Friday, February 29, 2008

Oy gevalt

So now that the weather here in Albuquerque is beautiful again. I've started walking as much as I can these days. I never understood why people actually flat out refuse to walk anywhere that is less than a mile away from them. Just think about how many fewer obese people America would have if everybody decided to walk the half mile to the convenience store or (in my case) work. Today was one of the first days in about four months give or take where I could walk comfortably to the coffee shop. I had forgotten how much walking forces you to look around you and soak up your surroundings. It also gives me a good excuse to opt out of the daily jog that I usually force myself to do (yes I hate intentional exercise I'm not afraid to admit it, shut up).

Plus since $4/gallon gas is coming our way, I'd like to save as much gas as humanly possible.

Moment of reflection and observation over.

Yesterday I came home to my apartment and there was a packet on the clip outside (you know that thing that apartments (especially gated ones) do: the monthly newsletters and announcements). I didn't really pay attention to them, I was just thankful that it wasn't yet another notice to pay my water bill. But this morning I woke up and went into my living room to watch a movie in order to make myself wake up since I gave up caffeine (Darjeeling Limited is a great film by the way, very quirky and somewhat pretentious, but thoroughly enjoyable), and while clearing off my futon I found one of the pieces of paper that was part of the packet that made my jaw drop and go "OH MY GOD."

Background story: a lot of people in my apartment have small dogs. There's a strict rule about picking dog poopy. Most of the tenants do, but of course there's always the dipshits that don't and therefore ruin many a person's lawn walking adventure.

Anyway, the piece of paper that I'm talking about said:
"Tattle-tails! If you see a violator of our strict pick-up pet policy, please report it to us." Followed by little blanks for the violator's name, a description of the pet and the location where the offense took place.

1984 anybody? Jesus Christ in a handbasket of gardenias. I want to smack myself and the people who drew this ridiculous thing up. I wish I had a scanner so I could show this truly unbelievable piece of paper.

Thursday, February 21, 2008

The Day I Became an Anarchist

I used to think Anarchy was idle dreams, a lazy thinker's paradise. For the past six months I've been good friends with two men. Every weekend we get together and drink a few 40 ozs of Mickeys and drunkenly launch into intellectual discussions.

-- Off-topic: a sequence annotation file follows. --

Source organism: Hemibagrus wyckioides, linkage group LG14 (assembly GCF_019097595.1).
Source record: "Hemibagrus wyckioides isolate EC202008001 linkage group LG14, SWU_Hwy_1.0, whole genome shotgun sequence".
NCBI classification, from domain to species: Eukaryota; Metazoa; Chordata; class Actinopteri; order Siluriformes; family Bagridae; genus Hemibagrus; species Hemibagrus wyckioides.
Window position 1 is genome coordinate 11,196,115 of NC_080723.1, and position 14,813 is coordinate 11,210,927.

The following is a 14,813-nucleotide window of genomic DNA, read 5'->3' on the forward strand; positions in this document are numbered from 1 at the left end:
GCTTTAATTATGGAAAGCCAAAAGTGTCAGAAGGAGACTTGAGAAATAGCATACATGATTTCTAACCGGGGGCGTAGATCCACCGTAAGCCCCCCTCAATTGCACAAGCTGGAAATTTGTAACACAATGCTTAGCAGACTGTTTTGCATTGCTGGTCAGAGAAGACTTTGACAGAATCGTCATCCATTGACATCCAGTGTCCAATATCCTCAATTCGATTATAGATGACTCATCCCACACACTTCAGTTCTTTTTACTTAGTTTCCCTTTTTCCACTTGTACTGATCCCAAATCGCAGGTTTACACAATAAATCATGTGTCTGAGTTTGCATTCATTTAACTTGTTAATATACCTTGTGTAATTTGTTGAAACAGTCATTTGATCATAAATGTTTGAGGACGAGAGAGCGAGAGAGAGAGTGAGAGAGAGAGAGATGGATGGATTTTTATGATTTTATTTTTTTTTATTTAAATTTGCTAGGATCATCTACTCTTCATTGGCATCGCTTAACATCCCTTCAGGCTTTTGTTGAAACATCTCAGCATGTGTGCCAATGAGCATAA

Most of these discussion inevitably veered towards today's society, government and the social infrastructure. In nearly all of these discussions my two friends have argued till they were blue in the face the benefits of Anarchy in place of the government we have today. And in all their efforts I stonewalled them and offered solutions for change in terms of today's government. I'm not going to lie, I am in love with the idea of the democracy the founding fathers gave us. But it doesn't take a rocket scientist to realize that today's democracy is not even a shadow of what our forefathers gave us.

For the past three years I have been pursuing the hope of fixing our failing democracy. I have tried to put my whole heart in the support of a democratic, restructured government. I have tried to 'rock the vote.' But every time a candidate comes on the television, all I can think of is how sick and tired I am. Sick and tired of what? Sick and tired of watching people I don't know run my country, my state, put laws on my body. And I am given a choice as to what to 'settle' for in terms of what kind of laws I want. And right now I am living in the ultimate fear that if anyone but Obama and Hillary get elected, I will lose every single right to my body. That is a godawful fear, and it angers me that my own government makes me feel this fear. I have spoken about my ideals and my beliefs in terms of the direction of government and society to a few individuals, and those individuals have said: "you are an Anarchist."

But still I hung on to the hope of a good, fully cooperative government in the future, and I fought to achieve it. But then it happened. I had my thunderbolt.

It happened on a trip through Texas. I got stopped in Kauffman county outside of Dallas, Texas. I was going the same speed as the other cars around me, but I was the one who got stopped. Was I driving over the speed limit? Yes. Was I driving recklessly? No. Four years of driving without a collision with another moving car shows I know how to handle a vehicle. As I was sitting there while the state trooper was writing my ticket, I sat there thinking about how fucked I was. I work a retail job at $7.15 an hour, I pay over half my income to rent, the other half to my bills. How was I supposed to pay a huge ticket? Then it hit me: this ticket is a product of the system of today.